In an alternate universe, this transit complex exists already.
As MTA projects go, the Fulton St. dome ranks high on the futility scale. Originally set to open in 2007, the project is years behind schedule and millions of dollars over budget. Most notable has been the utter lack of movement on the design for the hub entrance.
It’s been almost a year to the day since the MTA announced plans to scrap the dome at the Fulton St. Transit Center. Since then, a solid blue wall has ringed the future construction site as the economy has tanked and the MTA has delayed any announcement on the future of the project. Today, we hear news.
According to a report by NY1 transit reporter Bobby Cuza, the Fulton St. hub will resemble the originally proposed complex only with sky lights replacing the troubled dome. He reports:
When it’s complete, the Fulton Street Transit Center in lower Manhattan may look something like it’s original plans after all. After a number of fits and starts, MTA officials say they are pushing forward with a design very much like the original. “The envelope of the building will look exactly the same way as it was seen on the various renderings that were presented before,” said Michael Horodniceanu, President, MTA Capital Construction Co.
But not everything will be the same. While the glass façade will be retained, a planned glass dome may well be eliminated, replaced with a skylight allowing the sun to filter inside. And it’s there on the inside, where the biggest design changes will take place, as the MTA reconfigures the space to add more shops and restaurants.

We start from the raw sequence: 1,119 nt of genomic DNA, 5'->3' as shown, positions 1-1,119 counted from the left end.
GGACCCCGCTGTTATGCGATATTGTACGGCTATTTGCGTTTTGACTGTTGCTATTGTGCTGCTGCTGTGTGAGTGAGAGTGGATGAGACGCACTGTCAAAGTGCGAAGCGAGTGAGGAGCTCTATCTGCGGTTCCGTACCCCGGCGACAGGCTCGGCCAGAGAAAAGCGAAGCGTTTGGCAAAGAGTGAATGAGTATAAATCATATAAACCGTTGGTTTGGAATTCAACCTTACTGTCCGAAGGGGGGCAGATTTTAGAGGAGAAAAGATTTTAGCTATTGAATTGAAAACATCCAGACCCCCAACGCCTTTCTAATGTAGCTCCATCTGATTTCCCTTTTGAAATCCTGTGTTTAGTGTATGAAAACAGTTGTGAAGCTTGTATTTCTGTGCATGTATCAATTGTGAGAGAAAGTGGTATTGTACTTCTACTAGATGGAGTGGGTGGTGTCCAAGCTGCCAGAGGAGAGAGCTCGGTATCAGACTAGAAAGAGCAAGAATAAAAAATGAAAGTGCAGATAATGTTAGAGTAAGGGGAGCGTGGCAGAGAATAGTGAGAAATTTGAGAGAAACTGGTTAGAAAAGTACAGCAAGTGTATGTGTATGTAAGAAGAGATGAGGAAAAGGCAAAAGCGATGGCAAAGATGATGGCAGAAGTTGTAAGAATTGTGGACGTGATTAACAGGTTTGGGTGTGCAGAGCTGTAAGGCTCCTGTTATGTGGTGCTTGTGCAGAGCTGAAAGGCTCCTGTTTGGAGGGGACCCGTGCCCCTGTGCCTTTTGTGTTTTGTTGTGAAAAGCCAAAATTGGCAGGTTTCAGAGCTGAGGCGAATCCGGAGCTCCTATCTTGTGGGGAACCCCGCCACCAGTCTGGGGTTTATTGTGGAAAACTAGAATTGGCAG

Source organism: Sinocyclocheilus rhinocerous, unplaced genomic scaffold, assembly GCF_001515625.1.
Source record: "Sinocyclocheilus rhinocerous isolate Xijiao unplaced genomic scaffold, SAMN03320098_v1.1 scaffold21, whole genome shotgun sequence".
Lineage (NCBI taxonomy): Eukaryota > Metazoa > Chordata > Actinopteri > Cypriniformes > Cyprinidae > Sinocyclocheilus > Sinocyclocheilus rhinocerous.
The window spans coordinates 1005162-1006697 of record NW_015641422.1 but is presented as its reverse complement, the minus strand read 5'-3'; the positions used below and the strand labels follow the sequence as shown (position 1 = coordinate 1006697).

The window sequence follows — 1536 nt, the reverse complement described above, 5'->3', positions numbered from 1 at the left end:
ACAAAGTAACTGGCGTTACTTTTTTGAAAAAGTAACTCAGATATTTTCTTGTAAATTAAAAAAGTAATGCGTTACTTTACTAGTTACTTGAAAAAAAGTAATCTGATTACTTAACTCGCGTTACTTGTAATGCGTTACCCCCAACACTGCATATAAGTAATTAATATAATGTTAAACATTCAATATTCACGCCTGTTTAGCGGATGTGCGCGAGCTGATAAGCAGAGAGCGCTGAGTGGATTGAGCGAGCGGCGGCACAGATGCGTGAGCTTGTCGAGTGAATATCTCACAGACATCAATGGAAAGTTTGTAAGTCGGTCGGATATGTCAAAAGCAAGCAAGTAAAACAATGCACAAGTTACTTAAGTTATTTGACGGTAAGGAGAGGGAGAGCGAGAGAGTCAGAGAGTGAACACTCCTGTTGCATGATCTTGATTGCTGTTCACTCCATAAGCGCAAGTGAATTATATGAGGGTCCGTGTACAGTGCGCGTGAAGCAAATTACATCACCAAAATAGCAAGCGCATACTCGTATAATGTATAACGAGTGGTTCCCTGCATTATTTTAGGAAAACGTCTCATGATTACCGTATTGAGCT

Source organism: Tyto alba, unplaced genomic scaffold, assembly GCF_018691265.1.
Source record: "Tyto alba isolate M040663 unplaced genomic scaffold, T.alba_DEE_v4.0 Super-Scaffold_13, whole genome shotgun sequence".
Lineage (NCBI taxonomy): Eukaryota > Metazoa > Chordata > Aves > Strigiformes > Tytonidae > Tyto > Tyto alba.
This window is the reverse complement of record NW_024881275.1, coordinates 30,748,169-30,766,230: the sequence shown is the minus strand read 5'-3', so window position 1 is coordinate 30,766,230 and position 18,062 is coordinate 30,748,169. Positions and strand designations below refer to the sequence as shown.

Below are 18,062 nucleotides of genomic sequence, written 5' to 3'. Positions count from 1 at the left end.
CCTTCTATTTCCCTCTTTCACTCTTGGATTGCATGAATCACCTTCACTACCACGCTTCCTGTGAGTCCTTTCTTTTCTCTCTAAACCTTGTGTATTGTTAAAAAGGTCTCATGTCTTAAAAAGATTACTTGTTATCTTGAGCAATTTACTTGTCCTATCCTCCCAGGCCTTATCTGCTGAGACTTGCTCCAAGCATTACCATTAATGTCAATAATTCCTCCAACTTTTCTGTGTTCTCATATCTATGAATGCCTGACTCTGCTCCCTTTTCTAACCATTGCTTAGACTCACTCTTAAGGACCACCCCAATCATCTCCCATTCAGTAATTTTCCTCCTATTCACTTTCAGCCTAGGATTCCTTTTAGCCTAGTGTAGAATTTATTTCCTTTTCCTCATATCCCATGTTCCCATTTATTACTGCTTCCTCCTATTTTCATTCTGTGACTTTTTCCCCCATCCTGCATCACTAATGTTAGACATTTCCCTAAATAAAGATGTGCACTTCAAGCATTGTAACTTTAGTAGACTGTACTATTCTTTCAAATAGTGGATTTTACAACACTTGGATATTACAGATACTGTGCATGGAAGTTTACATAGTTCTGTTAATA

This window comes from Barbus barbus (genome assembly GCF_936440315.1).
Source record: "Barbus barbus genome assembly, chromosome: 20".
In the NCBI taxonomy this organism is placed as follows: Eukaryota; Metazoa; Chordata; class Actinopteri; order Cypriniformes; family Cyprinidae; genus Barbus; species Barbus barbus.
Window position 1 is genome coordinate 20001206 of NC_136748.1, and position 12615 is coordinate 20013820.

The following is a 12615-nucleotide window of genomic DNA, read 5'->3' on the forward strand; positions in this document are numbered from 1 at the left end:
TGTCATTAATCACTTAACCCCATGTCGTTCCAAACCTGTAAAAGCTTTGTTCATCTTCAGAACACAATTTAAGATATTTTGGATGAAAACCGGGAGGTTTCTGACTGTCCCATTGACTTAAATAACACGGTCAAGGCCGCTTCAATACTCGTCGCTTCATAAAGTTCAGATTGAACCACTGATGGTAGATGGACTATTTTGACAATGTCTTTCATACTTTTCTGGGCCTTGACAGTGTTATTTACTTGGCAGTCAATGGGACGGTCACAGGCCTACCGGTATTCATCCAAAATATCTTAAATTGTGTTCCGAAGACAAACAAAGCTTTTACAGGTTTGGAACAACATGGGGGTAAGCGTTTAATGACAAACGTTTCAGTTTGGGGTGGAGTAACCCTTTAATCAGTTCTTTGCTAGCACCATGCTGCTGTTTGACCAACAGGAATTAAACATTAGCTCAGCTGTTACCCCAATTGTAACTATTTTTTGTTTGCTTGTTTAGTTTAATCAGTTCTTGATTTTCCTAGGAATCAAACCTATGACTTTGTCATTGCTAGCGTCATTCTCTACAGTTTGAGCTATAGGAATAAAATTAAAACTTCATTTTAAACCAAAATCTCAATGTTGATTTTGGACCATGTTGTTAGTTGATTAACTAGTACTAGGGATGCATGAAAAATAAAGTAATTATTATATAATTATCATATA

“The design that we are looking at is to increase the amount of retail space, leasable retail space, on both the street level as well as the first floor above that,” Horodniceanu.
Now, that’s all well and good, but as Cuza points out, the reality on the ground differs from that painted by Horodniceanu. In terms of timing, Cuza notes that the building foundation won’t be completed for another 18 months, and the MTA has no timetable for construction of the hub. This project will, in all likelihood, end up a good seven or eight years behind schedule.
Money is also an issue as well. In July, the Feds under the Bush Administration denied federal funds for the $350 million cost overruns. Somehow, the MTA will have to find well over a quarter billion dollars in its tight capital budget for this project. Furthermore, while the city would have originally covered sidewalk repair as part of their effort to rehabilitate Fulton St., due to the massive delays, the MTA will now be shouldering those burdens as well. Yikes.
Because there is no alternative other than a walled-in and idle construction site, the city needs this Fulton St. hub. It’s part of the 9/11 recovery efforts, and it’s part of a Lower Manhattan revitalization project. When it will arrive though is anyone’s guess.